An account of how I learned to be a helping professional – not an instruction manual, but a prompt for you to explore your own story .
The concept of ‘being important’ is difficult territory to explain because it can so easily seem like a kind of self-centredness or even a delusion.
As it happens, one of the first clues that you might be becoming important is that your clients in a probation context at least, sometimes pour scorn on the idea – the need for someone to diminish your significance is a symptom of a sort of tension at least. This kind of importance is partly a function of the role – at its crudest for a probation officer, the potential to have someone brought back to court to be further punished. This is though a crude expression of the phenomenon and in fact an evasive one in some ways. This I discovered in a number of ways.
In the 1970s, young people under 16 were supervised under the terms of a ‘supervision order’, which in practical terms offered few sanctions for breach of the terms of the order. Probation officers at the time often complained about this. Young people in a rather ‘grunty’ phase of life were difficult to supervise at the best of times, but how was one supposed to get anywhere with them if they wouldn’t come and see you, and there was nothing you could do about it?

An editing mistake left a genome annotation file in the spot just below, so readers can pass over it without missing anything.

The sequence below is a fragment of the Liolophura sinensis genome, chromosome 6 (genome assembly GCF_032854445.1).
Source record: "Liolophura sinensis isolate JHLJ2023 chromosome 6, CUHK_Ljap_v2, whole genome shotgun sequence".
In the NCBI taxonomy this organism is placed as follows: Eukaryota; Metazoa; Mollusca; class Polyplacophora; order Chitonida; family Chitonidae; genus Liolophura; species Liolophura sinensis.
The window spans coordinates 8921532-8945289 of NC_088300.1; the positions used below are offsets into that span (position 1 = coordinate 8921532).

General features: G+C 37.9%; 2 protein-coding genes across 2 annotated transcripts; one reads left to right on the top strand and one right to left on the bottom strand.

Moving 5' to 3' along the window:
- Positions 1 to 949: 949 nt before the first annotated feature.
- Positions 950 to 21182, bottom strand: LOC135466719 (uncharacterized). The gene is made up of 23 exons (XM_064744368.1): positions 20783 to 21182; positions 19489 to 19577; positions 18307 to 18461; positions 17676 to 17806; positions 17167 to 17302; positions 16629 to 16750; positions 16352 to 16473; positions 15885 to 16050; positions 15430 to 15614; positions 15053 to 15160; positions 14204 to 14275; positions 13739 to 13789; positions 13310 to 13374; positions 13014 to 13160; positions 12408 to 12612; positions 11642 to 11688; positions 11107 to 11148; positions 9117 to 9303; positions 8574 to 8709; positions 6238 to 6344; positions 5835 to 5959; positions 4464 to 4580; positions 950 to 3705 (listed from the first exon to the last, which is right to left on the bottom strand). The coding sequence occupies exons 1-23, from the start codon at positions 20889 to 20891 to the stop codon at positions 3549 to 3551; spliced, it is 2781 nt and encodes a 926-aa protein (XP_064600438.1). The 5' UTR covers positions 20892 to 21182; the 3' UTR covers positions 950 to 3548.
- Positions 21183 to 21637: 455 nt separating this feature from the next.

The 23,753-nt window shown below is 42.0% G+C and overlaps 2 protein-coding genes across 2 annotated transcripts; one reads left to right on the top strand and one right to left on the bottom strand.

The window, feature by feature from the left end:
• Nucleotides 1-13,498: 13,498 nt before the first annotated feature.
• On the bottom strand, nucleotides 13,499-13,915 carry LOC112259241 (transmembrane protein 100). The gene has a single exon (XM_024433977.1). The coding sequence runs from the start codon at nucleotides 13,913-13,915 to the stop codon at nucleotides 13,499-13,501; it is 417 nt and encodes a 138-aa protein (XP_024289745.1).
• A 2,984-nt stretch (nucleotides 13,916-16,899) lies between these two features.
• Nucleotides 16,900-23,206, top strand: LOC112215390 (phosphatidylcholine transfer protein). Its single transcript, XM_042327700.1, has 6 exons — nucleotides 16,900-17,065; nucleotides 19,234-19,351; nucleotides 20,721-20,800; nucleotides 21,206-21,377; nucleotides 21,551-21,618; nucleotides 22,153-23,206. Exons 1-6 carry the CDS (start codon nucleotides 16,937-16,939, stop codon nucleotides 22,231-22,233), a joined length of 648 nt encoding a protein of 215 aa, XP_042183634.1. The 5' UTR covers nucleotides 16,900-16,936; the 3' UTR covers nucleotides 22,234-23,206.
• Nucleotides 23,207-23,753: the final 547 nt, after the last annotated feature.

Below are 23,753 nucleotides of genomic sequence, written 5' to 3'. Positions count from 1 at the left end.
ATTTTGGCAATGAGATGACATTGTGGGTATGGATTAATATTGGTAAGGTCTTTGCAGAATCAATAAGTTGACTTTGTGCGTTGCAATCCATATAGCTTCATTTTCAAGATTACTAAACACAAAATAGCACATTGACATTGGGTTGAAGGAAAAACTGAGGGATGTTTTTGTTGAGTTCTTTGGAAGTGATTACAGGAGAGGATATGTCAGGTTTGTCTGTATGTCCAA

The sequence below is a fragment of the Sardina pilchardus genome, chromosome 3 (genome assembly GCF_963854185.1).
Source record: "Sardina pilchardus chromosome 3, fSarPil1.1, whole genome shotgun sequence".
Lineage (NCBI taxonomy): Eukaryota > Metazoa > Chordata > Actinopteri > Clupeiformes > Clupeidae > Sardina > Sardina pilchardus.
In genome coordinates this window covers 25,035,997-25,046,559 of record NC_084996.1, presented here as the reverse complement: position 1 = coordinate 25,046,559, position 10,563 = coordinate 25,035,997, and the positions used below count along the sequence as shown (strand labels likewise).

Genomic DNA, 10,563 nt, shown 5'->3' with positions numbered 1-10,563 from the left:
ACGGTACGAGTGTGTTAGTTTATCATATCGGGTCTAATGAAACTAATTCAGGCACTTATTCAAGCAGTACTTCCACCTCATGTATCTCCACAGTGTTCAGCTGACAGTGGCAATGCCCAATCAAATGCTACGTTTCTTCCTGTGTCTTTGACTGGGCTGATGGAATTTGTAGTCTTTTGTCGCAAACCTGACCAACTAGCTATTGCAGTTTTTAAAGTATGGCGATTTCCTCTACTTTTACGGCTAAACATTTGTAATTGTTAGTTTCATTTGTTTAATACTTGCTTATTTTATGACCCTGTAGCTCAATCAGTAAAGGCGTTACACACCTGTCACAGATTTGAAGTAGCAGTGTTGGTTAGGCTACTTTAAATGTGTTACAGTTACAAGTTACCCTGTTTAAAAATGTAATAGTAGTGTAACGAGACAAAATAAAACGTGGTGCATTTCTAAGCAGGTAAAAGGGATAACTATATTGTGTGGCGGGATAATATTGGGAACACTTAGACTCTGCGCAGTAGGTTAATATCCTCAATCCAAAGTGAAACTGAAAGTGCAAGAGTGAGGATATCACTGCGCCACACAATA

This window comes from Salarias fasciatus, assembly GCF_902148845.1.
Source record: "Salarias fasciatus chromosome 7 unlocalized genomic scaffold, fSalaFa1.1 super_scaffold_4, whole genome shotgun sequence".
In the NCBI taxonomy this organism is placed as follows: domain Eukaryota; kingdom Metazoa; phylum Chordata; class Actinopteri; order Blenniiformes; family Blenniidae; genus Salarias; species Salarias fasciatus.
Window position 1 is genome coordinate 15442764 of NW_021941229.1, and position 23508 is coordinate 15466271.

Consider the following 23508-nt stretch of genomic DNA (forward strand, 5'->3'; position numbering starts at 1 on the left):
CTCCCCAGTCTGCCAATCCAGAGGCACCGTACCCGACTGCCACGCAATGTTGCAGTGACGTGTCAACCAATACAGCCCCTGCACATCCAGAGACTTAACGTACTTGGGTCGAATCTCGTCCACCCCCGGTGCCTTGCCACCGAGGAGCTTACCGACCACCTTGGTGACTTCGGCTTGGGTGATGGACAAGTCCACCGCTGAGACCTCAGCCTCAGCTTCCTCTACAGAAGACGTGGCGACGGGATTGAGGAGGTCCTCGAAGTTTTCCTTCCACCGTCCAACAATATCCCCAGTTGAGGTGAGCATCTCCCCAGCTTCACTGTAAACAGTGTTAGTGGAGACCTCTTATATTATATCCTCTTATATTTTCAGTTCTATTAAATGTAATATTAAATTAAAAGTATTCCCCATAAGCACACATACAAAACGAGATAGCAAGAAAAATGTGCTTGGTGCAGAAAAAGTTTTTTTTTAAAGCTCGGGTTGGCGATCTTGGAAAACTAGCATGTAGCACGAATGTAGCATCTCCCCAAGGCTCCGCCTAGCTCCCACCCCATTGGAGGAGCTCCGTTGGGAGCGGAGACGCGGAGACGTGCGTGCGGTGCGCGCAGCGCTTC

Perhaps enjoying being perverse, I used to say that it was a good thing that no effective sanctions existed. It occurred to me that being able to take young people back to Court for non attendance reduced the issue to one of whether rules were or were not being broken. In the absence of the power to punish for non attendance, we were forced to think rather more deeply about how to intervene. We had to challenge an assumption that the value of what we did was mediated through the words we imparted to the client in the office interview. The widely held view seemed to be that a failure to attend was a barrier to useful work when it might be a message to us that our office based interviews were themselves not useful work. The struggle to find a way of getting to the youngster was not an irritating preamble to work, it was the work. It forced me to go to the young person’s home and to make an alliance with the parents, and to discover that the parents could often be helped to tackle their children’s troubles far more effectively than I ever could.
In fact of course, many youngsters reported regularly as if we did have the power to punish. The authority of the role made its impact almost without one being aware of it.